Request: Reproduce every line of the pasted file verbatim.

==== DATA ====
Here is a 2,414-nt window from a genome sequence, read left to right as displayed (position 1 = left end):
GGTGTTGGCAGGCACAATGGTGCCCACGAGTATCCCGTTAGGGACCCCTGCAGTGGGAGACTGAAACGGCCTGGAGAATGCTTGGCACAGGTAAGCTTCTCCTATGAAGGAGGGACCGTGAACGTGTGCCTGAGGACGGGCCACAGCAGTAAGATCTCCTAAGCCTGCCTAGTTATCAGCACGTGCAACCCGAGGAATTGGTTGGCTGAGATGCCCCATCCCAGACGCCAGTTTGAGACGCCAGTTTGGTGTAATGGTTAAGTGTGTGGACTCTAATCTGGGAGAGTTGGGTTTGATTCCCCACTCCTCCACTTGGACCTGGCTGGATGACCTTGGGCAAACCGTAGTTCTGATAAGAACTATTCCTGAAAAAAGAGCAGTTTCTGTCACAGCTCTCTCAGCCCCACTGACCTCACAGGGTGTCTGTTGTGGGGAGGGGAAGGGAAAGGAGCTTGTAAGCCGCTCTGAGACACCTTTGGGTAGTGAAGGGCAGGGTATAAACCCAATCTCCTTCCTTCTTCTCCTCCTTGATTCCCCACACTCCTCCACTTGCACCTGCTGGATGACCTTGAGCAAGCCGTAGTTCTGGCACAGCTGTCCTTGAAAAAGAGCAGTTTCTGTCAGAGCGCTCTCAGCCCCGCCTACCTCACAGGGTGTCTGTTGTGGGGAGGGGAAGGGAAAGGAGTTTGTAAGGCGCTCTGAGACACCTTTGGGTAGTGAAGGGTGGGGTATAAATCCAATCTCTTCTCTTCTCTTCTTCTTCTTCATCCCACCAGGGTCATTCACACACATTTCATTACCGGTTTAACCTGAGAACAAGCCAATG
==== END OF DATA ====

Here is a 2,414-nt window from a genome sequence, read left to right as displayed (position 1 = left end):
GGTGTTGGCAGGCACAATGGTGCCCACGAGTATCCCGTTAGGGACCCCTGCAGTGGGAGACTGAAACGGCCTGGAGAATGCTTGGCACAGGTAAGCTTCTCCTATGAAGGAGGGACCGTGAACGTGTGCCTGAGGACGGGCCACAGCAGTAAGATCTCCTAAGCCTGCCTAGTTATCAGCACGTGCAACCCGAGGAATTGGTTGGCTGAGATGCCCCATCCCAGACGCCAGTTTGAGACGCCAGTTTGGTGTAATGGTTAAGTGTGTGGACTCTAATCTGGGAGAGTTGGGTTTGATTCCCCACTCCTCCACTTGGACCTGGCTGGATGACCTTGGGCAAACCGTAGTTCTGATAAGAACTATTCCTGAAAAAAGAGCAGTTTCTGTCACAGCTCTCTCAGCCCCACTGACCTCACAGGGTGTCTGTTGTGGGGAGGGGAAGGGAAAGGAGCTTGTAAGCCGCTCTGAGACACCTTTGGGTAGTGAAGGGCAGGGTATAAACCCAATCTCCTTCCTTCTTCTCCTCCTTGATTCCCCACACTCCTCCACTTGCACCTGCTGGATGACCTTGAGCAAGCCGTAGTTCTGGCACAGCTGTCCTTGAAAAAGAGCAGTTTCTGTCAGAGCGCTCTCAGCCCCGCCTACCTCACAGGGTGTCTGTTGTGGGGAGGGGAAGGGAAAGGAGTTTGTAAGGCGCTCTGAGACACCTTTGGGTAGTGAAGGGTGGGGTATAAATCCAATCTCTTCTCTTCTCTTCTTCTTCTTCATCCCACCAGGGTCATTCACACACATTTCATTACCGGTTTAACCTGAGAACAAGCCAATG